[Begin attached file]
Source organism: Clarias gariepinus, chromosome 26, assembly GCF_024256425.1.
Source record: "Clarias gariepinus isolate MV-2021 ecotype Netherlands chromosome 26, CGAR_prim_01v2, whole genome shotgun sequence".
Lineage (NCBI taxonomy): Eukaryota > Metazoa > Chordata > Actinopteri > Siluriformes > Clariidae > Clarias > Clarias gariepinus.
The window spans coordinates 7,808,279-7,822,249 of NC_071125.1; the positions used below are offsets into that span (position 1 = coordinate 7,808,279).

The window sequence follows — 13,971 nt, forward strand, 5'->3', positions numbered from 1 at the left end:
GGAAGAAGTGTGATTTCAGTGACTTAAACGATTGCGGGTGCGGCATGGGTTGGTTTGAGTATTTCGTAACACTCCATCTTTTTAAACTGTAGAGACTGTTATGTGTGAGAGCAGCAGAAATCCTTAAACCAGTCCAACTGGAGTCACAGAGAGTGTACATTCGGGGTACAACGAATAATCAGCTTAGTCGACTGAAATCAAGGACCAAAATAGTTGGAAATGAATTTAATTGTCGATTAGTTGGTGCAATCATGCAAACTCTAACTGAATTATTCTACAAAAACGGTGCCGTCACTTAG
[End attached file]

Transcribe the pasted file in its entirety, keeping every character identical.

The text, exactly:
Source organism: Clarias gariepinus, chromosome 26, assembly GCF_024256425.1.
Source record: "Clarias gariepinus isolate MV-2021 ecotype Netherlands chromosome 26, CGAR_prim_01v2, whole genome shotgun sequence".
Lineage (NCBI taxonomy): Eukaryota > Metazoa > Chordata > Actinopteri > Siluriformes > Clariidae > Clarias > Clarias gariepinus.
The window spans coordinates 7,808,279-7,822,249 of NC_071125.1; the positions used below are offsets into that span (position 1 = coordinate 7,808,279).

The window sequence follows — 13,971 nt, forward strand, 5'->3', positions numbered from 1 at the left end:
GGAAGAAGTGTGATTTCAGTGACTTAAACGATTGCGGGTGCGGCATGGGTTGGTTTGAGTATTTCGTAACACTCCATCTTTTTAAACTGTAGAGACTGTTATGTGTGAGAGCAGCAGAAATCCTTAAACCAGTCCAACTGGAGTCACAGAGAGTGTACATTCGGGGTACAACGAATAATCAGCTTAGTCGACTGAAATCAAGGACCAAAATAGTTGGAAATGAATTTAATTGTCGATTAGTTGGTGCAATCATGCAAACTCTAACTGAATTATTCTACAAAAACGGTGCCGTCACTTAG